Indeed, in 2014, the “Spanish language” was added as a keyword in order to obtain more adequate results. The tendency to present results in other languages by these platforms has decreased over time (Table 3). Cancer, skin, and digestive system diseases were the most affected by this problem. Regarding discarded apps because of inadequacy (Table 3), apps related to mental and behavioral diseases showed the most interesting results. These had nonvalidated treatments more frequently (eg, cure of schizophrenia with phone vibrations) or were not available to the public because they were included as part of a controlled study for which an individual had to be included in the study in order to have access to the app. Other results not related to health (singers or horoscope signs) were also found in other categories.

Comparison With Studies in Other Languages

We compared our results with those of other studies such as the report by the American IQVIA, “The Growing Value of Digital Health” [4] and the German Research2Guidance “mHealth Economics 2017-Current Status and Future Trends in Mobile Health” [27]. IQVIA performed an analysis on the number of apps available by category. The category of “Health condition management” and specifically under the section “Disease Specific” showed a number in which the apps dedicated to mental disorders, diabetes, and the heart and circulatory system dominated the top positions in terms of the number of apps. The same report suggested that the evidence of the effectiveness of the apps described in 571 published studies in 5 patient populations on reductions in the utilization of acute care: prevention of diabetes, diabetes, asthma, cardiac rehabilitation, and pulmonary rehabilitation.

With regard to Research2Guidance, we found that comparison of our results was not adequate since their work was based on expert surveys while our results were based on searches using Google tools. That study reported that the most attractive app development fields are related to physicians (30%), diabetes (27%), the heart, blood, and circulatory system (24%), medications (24%), healthy lifestyles (22%), hospital efficiency (19%), and mental health (17%). Both reports coincide in the categories of diabetes, heart problems, and mental health as those that aroused most interest, although in different order of priority.

In this study, a large number of apps were found related to diabetes, cancer, and diseases of the nervous system. The apps found to be the most stable over time were those belonging to the categories of diabetes, infectious diseases, and kidney diseases, thereby disagreeing with the previously mentioned studies with the exception of the main category, that is, diabetes.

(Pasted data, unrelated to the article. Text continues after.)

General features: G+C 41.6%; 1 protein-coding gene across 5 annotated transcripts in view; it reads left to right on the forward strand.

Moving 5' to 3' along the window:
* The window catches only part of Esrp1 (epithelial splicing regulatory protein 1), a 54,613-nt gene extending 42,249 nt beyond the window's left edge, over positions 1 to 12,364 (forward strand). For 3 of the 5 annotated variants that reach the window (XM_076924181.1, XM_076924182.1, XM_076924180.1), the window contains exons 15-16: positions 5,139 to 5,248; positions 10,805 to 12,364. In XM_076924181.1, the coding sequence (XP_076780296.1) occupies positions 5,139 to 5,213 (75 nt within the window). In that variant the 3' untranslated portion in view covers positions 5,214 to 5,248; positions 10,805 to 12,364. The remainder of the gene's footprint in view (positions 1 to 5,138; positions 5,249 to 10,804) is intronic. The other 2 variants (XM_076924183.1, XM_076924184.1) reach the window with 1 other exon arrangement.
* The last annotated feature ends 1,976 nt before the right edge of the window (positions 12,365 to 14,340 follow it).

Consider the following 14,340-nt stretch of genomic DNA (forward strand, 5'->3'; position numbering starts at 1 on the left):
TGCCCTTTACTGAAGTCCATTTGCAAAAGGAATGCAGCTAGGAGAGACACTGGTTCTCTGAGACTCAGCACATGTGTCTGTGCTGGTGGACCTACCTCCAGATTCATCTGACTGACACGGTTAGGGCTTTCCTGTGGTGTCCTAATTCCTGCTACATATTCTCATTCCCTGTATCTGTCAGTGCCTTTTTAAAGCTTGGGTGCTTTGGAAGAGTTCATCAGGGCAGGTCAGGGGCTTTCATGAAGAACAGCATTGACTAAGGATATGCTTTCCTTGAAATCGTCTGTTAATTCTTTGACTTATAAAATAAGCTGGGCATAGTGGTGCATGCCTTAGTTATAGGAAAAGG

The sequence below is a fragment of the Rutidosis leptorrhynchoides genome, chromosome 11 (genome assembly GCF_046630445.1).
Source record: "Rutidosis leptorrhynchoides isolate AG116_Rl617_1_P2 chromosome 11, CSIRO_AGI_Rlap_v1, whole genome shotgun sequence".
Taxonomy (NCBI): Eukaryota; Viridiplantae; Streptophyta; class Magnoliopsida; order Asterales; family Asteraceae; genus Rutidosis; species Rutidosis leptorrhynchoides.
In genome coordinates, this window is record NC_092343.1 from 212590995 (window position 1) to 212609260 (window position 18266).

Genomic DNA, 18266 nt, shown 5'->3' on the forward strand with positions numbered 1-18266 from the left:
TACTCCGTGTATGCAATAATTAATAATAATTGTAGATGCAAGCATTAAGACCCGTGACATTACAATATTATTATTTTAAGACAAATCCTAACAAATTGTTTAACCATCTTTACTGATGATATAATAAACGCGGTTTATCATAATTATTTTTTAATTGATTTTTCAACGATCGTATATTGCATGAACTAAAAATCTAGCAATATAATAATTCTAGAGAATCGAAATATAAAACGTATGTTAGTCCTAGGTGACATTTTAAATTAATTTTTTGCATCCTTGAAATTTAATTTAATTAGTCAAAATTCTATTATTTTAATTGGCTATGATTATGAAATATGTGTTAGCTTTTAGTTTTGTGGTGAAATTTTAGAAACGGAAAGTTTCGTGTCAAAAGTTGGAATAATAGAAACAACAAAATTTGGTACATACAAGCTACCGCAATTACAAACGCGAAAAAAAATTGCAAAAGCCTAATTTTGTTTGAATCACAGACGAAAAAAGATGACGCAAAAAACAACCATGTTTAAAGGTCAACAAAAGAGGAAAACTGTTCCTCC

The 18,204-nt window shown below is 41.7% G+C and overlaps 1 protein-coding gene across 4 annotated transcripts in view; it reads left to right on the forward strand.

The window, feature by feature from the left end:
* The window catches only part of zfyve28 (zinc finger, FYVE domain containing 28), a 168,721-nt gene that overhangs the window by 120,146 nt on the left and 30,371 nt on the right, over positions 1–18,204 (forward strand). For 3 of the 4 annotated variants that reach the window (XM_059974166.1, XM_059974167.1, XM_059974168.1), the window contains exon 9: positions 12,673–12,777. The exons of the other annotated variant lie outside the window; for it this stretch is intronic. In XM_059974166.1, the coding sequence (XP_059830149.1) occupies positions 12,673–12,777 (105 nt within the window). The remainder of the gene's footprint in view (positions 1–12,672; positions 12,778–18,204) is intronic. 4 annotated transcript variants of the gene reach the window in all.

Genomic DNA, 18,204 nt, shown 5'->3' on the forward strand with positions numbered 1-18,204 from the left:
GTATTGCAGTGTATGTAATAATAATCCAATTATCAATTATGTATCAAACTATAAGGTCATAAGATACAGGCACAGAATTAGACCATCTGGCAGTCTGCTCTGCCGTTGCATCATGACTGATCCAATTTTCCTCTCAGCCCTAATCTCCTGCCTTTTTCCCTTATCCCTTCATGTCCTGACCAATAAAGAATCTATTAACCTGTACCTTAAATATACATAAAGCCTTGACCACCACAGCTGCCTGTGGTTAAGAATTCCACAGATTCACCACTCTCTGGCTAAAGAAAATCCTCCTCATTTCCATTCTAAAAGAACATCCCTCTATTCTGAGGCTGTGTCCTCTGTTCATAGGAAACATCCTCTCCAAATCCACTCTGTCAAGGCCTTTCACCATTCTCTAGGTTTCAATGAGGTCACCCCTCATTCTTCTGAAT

Analyzing the Evolution

The number of apps discarded because the Google search showed results in English and other languages significantly decreased in the last year of the study. However, repetitions in the same category and platform increased the number of discards in the same year. Small changes to the URL of the repeated apps might explain this fact. Over the years, there was a trend toward an increase in the number of apps ruled out due to lack of updates. However, the number of apps ruled out by a low iSYScore decreased over time, indicating a higher sample quality that exceeds the inclusion criteria. Regarding the different categories, the robustness of the endocrine (mostly diabetes) and nervous system categories over time was of note, while apps dedicated to cancer decreased.

Limitations of This Study

An obvious limitation of this study was the dependence on the results of the Google algorithm for the selection of the most representative results. This results in a volatile and dependent return. The decrease in the results on cancer and the digestive system and mental health disorders suggests that developments occur outside major markets such as in research fields [28] or payment software.

Conflicts of Interest

None declared.

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ICD-10: International Classification of Diseases, Tenth Revision
iOS: iPhone operating system
mHealth: mobile health


Edited by C Lovis; submitted 20.11.19; peer-reviewed by W Curioso, L Quinlan; comments to author 15.04.20; revised version received 11.09.20; accepted 27.09.20; published 03.12.20

Copyright

©Inmaculada Grau-Corral, Pau Gascon, Francisco J Grajales III, Belchin Kostov, Antoni Sisó Almirall. Originally published in JMIR mHealth and uHealth (http://mhealth.jmir.org), 03.12.2020.